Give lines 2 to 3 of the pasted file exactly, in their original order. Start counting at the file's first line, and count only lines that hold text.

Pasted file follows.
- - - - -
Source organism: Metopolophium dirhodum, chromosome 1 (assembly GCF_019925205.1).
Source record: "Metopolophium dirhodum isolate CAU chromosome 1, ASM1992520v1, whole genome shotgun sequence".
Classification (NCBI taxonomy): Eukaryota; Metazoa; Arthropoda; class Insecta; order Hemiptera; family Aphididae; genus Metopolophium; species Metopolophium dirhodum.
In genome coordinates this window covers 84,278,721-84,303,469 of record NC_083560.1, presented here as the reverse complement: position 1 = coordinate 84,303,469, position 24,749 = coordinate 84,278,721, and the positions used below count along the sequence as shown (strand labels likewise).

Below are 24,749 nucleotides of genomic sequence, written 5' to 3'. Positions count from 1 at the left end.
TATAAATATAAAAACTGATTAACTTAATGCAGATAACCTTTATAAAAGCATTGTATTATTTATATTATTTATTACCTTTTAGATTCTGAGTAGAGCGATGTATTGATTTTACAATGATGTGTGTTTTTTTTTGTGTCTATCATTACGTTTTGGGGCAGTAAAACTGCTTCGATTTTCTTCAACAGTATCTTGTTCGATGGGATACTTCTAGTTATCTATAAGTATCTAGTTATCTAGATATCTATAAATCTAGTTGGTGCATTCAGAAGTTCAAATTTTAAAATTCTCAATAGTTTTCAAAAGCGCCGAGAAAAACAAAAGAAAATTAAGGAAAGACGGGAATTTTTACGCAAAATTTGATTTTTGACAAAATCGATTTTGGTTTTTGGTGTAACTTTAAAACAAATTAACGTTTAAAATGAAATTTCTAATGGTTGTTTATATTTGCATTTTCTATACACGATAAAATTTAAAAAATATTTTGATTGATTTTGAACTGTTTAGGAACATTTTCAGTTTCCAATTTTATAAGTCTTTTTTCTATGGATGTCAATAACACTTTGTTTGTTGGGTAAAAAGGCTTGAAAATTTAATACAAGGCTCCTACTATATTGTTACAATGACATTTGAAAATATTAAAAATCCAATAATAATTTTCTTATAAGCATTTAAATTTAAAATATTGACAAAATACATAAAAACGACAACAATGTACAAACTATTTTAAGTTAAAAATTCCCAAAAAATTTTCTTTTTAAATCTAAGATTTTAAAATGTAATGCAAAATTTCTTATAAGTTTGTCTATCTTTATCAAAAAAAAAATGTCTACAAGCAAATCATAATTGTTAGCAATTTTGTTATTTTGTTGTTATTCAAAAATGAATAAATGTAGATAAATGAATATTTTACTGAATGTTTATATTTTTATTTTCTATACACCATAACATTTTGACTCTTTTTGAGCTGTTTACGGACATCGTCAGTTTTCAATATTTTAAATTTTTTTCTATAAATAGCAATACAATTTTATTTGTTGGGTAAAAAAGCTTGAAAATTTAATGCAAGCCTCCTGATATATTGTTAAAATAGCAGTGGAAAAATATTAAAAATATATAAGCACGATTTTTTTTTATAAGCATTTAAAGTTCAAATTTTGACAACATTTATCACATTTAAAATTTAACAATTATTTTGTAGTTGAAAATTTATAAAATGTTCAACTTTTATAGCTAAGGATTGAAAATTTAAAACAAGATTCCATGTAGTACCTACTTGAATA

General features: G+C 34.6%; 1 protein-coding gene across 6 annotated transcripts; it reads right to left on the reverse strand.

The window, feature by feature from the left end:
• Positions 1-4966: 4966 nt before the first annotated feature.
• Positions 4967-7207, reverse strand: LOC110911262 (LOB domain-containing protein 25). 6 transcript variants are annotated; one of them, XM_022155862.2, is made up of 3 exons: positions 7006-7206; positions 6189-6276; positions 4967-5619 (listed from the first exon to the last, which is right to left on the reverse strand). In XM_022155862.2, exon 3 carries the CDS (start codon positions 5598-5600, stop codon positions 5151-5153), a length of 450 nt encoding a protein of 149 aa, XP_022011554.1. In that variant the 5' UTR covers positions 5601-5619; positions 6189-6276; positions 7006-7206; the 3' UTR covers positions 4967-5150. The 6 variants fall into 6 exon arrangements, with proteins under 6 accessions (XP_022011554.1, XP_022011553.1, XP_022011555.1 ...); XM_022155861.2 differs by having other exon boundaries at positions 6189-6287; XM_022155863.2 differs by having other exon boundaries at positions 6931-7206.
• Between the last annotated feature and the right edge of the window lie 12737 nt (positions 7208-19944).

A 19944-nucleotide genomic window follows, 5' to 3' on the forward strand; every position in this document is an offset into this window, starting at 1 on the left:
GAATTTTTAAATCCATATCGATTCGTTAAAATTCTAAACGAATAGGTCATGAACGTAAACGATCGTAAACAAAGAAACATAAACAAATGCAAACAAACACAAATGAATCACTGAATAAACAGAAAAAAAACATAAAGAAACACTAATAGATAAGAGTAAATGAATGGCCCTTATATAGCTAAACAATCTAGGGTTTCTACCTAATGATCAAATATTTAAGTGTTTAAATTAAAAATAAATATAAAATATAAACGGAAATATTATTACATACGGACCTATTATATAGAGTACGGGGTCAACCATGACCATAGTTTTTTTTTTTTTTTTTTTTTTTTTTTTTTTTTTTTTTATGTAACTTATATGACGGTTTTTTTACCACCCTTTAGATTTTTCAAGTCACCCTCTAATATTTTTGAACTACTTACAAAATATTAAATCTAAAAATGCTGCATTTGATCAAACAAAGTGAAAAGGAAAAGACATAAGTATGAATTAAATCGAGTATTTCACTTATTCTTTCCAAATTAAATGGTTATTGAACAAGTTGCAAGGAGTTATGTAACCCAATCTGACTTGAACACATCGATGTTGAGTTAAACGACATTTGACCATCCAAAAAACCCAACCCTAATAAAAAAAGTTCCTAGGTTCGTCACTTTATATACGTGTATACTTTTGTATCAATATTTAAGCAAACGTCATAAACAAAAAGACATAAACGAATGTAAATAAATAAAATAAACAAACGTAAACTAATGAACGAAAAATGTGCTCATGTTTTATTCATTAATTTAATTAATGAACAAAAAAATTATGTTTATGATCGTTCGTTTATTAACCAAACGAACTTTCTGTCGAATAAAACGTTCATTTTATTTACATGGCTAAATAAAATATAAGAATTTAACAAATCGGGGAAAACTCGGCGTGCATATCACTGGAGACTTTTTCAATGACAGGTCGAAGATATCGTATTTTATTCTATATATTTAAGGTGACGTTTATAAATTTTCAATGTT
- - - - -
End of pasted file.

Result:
Source record: "Metopolophium dirhodum isolate CAU chromosome 1, ASM1992520v1, whole genome shotgun sequence".
Classification (NCBI taxonomy): Eukaryota; Metazoa; Arthropoda; class Insecta; order Hemiptera; family Aphididae; genus Metopolophium; species Metopolophium dirhodum.